Wednesday, February 20, 2013

But God...

For my followers who don't sign up as followers - and to the ones who did - I'm sorry I haven't kept up with this - life intervened.  If you have been reading 3 chapters a day, you are caught up.  If not, dive right in with this week's readings:
2/20 Num 21-22
21 Num 23-25
22 Num 26-27
23 Num28 -30
24 Num 31-32
25 Num 33-34
26 Num 35-36
27 Deut 1-2

I've been reading books about God, about our relationships with Him, and have been getting shaken up a bit, which is great!  I love it when God won't let me stagnate, even tho I'm not out and about. I have been praying to know Him better, really know Him, deep down to my toes. This has resulted in my getting pricked by the goads I kick against (Acts)   Here's a snatch of sound bites from my readings:

A quote from Henry Hendricks, a great teacher of the Word who just died " Everyone wants to be called a humble servant until they get treated like one."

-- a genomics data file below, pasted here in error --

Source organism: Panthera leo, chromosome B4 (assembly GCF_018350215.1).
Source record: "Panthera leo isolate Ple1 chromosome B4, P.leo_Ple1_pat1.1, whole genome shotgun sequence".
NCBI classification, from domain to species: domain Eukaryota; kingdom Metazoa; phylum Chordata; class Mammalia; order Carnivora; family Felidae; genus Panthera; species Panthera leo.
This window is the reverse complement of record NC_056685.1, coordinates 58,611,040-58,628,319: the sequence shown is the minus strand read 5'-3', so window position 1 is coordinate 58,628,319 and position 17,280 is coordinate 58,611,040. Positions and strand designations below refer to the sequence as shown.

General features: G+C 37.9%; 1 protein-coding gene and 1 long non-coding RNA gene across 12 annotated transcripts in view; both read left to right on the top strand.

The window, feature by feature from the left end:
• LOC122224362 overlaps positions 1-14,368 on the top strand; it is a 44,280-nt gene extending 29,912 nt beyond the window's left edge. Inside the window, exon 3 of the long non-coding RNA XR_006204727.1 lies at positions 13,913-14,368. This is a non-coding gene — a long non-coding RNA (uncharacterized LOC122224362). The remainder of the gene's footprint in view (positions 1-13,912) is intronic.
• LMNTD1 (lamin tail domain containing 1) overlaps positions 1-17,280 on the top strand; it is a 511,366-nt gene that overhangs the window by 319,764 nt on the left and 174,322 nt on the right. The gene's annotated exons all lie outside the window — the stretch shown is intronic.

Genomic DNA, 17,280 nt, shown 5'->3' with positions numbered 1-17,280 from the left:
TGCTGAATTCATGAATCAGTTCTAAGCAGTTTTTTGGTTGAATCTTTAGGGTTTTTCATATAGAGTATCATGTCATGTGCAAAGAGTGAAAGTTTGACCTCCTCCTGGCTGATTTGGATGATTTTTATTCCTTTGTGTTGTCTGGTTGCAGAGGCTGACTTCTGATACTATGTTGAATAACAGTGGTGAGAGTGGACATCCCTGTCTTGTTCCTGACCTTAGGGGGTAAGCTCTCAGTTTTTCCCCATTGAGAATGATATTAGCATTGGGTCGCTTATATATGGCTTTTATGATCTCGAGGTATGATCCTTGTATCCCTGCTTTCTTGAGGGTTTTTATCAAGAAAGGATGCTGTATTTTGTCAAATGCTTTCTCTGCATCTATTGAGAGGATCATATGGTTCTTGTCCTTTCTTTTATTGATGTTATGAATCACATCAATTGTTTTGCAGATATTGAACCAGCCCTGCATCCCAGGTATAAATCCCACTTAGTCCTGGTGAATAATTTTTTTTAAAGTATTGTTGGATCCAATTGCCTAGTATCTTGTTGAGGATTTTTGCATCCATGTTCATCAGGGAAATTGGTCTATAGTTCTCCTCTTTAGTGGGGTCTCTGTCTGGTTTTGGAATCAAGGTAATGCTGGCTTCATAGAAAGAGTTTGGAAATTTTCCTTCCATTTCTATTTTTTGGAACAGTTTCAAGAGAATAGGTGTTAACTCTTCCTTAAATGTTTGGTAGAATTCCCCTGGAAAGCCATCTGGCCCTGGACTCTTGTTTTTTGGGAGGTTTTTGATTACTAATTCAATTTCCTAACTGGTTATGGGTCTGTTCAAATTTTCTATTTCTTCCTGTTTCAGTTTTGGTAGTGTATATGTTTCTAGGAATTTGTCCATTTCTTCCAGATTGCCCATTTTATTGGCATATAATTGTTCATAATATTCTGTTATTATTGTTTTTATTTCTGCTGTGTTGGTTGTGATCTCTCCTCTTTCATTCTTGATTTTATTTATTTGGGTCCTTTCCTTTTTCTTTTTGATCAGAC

Don't Call It a Comeback by Kevin De Young:
"People need to see that God is an all-consuming reality in our lives."
5 rules for sharing  (in continuing relationship, especially with youth)
"Grab them with passion.
Win them with love.
Hold them with holiness
Challenge them with truth
Amaze them with God"

"Give them a God Who is holy, independent, and, unlike us, a God Who is good, just, full of wrath, and full of mercy.  Give them a God Who is sovereign, powerful, tender and true.  Give them a God with edges.  Give them a God Who makes them feel cherished and safe, and small and uncomfortable, too.  Give them a God Who works all things after the counsel of His will and for the glory of His name.  Give them a God Whose love is lavish and free.  Give them a God worthy of wonder and fear, a God big enough for all our faith, hope, and love."

The premise is knowing the Word enough to be able to communicate these things.  To get beyond "Jesus died on the cross for us" and be able to tell others what your faith means to you, truly means to you.  Why is it real?  Why is it better than new age, or "spirituality", or other stuff ad infinitum. How has it changed your life?  What is the challenge, once you're "saved and safe."  Why is He worth following, serving, seeking?

The day Jesus came into my life I felt like I'd been shot out of a cannon!  Everything changed - black and white became color.  Joy flooded my life.